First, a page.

DSCC’s Opening Statement to NAFO


Oceans North and DSCC’s Recommendations to NAFO


Joint letter to the European Commission on closing seamounts to bottom fisheries and unregulated fishing in the NAFO Regulatory Area. From DSCC, WWF EU and Seas at Risk.

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Guillermo Ortuño Crespo, Daniel C. Dunn, Matthew Gianni, Kristina Gjerde, Glen Wright & Patrick N. Halpin

States at the United Nations have begun negotiating a new treaty to strengthen the legal regime for marine biodiversity in areas beyond national jurisdiction. Failure to ensure the full scope of fish biodiversity is covered could result in thousands of species continuing to slip through the cracks of a fragmented global ocean governance framework.

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  • Available for download in English.

The overarching goals of the Deep Sea Conservation Coalition (DSCC) are to i) substantially reduce the
greatest threats to life in the deep sea, and ii) safeguard the long-term health, integrity and resilience of
deep-sea ecosystems.

Recognizing that:

  • The deep sea is home to the greatest diversity of species and ecosystems on Earth; provides critical
    environmental goods and services, including long-term carbon sequestration; and is characterized by
    environmental conditions that make it highly vulnerable to human disturbance;
  • Scientists have warned that deep seabed mining will cause biodiversity loss, both by destroying
    seabed life where mining would take place, with little prospect of recovery, and by generating
    plumes, light, toxins and noise that could impact both benthic and mesopelagic marine life far beyond
    actual mining sites;
  • The deep ocean is already and is increasingly facing multiple environmental stressors from pollutants,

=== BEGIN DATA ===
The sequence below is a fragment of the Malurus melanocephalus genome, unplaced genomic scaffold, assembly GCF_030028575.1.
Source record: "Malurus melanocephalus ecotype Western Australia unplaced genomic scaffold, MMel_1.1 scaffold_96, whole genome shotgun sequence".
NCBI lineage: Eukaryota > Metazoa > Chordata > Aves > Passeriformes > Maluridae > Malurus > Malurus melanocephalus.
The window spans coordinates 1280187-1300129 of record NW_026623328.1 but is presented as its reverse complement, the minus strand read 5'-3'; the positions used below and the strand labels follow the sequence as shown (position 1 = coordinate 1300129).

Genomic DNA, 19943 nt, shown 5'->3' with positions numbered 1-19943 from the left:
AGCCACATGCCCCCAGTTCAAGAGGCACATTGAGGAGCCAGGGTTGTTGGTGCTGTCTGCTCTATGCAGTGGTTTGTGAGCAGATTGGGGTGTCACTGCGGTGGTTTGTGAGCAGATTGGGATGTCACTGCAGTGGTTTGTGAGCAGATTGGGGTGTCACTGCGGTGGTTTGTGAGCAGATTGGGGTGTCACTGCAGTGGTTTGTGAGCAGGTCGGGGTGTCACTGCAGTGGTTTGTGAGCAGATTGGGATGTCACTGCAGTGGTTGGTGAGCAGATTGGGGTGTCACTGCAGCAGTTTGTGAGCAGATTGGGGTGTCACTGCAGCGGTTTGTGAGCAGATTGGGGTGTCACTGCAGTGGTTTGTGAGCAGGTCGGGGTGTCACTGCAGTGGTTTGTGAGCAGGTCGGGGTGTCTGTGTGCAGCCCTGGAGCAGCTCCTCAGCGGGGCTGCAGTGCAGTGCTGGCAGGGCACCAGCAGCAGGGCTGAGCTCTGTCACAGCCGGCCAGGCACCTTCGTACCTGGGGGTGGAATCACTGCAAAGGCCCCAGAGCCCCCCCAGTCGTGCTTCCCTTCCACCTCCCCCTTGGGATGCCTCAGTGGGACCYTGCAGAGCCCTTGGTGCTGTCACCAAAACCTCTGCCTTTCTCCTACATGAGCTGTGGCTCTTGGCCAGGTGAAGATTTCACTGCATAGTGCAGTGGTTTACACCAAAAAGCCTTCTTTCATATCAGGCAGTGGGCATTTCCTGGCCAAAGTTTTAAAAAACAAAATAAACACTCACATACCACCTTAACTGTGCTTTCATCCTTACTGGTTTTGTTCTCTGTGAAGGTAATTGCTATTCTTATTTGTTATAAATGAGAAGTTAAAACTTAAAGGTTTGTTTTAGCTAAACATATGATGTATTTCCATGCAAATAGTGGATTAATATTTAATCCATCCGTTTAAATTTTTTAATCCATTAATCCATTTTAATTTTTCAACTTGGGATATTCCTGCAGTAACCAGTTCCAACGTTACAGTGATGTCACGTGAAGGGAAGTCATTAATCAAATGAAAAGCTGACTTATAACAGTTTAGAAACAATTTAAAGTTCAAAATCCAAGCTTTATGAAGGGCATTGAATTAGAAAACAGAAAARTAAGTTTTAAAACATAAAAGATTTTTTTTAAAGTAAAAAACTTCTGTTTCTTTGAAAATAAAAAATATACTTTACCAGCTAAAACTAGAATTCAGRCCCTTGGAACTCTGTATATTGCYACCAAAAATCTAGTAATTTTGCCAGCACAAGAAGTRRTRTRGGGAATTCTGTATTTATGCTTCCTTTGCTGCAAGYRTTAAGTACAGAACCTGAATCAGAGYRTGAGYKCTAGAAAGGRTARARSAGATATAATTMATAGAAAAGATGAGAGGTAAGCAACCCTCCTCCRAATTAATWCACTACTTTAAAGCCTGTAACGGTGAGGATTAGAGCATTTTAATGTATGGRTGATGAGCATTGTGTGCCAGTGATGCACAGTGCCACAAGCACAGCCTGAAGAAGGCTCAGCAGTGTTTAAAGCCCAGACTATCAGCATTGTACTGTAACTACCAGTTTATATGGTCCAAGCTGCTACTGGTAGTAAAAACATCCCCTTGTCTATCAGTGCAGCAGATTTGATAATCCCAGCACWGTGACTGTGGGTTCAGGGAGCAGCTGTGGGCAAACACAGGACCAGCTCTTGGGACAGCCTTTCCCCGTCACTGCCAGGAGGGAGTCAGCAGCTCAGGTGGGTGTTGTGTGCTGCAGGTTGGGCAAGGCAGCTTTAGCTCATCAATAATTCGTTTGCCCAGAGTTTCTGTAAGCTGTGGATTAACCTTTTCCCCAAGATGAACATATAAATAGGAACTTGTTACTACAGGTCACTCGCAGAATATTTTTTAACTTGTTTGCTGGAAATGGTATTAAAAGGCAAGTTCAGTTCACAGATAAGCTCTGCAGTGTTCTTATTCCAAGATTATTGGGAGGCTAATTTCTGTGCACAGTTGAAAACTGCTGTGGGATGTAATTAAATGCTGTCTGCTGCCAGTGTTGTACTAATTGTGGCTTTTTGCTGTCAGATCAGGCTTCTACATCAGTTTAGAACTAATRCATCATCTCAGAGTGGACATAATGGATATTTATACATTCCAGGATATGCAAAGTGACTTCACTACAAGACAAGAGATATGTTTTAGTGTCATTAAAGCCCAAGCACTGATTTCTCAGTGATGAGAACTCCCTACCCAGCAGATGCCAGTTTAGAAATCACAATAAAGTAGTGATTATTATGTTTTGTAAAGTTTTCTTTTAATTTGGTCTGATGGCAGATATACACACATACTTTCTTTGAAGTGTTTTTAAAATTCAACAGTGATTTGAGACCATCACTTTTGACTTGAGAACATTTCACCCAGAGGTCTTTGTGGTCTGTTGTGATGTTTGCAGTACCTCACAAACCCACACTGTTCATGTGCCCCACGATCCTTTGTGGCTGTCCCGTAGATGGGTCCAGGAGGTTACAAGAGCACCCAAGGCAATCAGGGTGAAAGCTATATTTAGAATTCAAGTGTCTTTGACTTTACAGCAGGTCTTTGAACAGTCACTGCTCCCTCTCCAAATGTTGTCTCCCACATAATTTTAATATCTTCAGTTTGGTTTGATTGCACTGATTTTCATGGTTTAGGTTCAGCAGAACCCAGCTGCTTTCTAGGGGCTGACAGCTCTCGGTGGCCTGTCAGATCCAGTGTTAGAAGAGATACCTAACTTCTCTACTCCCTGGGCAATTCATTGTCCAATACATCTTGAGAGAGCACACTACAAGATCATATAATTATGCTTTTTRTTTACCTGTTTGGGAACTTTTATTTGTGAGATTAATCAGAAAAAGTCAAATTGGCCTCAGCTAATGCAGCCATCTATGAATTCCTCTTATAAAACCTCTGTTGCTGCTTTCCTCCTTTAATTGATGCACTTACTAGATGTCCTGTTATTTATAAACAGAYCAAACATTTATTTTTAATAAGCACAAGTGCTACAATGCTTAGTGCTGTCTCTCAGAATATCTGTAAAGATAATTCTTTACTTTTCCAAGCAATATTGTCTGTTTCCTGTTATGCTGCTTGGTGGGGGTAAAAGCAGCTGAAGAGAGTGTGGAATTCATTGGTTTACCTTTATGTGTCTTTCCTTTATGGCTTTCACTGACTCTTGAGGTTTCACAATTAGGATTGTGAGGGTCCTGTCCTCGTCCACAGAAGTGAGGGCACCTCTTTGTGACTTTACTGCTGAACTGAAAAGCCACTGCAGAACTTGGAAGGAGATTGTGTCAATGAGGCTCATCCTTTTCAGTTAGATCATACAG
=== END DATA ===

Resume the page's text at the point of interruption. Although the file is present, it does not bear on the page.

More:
plastics, and climate change and related impacts such as acidification, warming, deoxygenation and
    reduced supply of nutrients from surface waters; and
  • There is a need for a more strategic global approach to mineral resource production, extraction, use
    and re-use. The United Nations 2030 Agenda for Sustainable Development calls for protection of the
    oceans and sustainable consumption and production of resources. The Intergovernmental Panel on
    Climate Change (IPCC), the Intergovernmental Science-Policy Platform on Biodiversity and
    Ecosystem Services (IPBES) and the International Resource Panel (IRP) are all calling for
    transformational change in our use of the Earth’s resources to reverse environmentally destructive and
    wasteful production and consumption patterns.

In keeping with:

  • The need to live and operate within our planetary boundaries, while providing a safe and just space
    for all;
  • The precautionary principle, which requires that lack of full scientific certainty shall not be used as a
    reason for failing or postponing to take action to prevent environmental degradation; the burden of
    proof should rest with the proponents of an activity; and with the need to explore a wide range of
    alternatives to possibly harmful actions;
  • The need for public access to information about the environment, public participation in
    environmental decision-making and access to justice, as well as the need for inter- and intragenerational equity;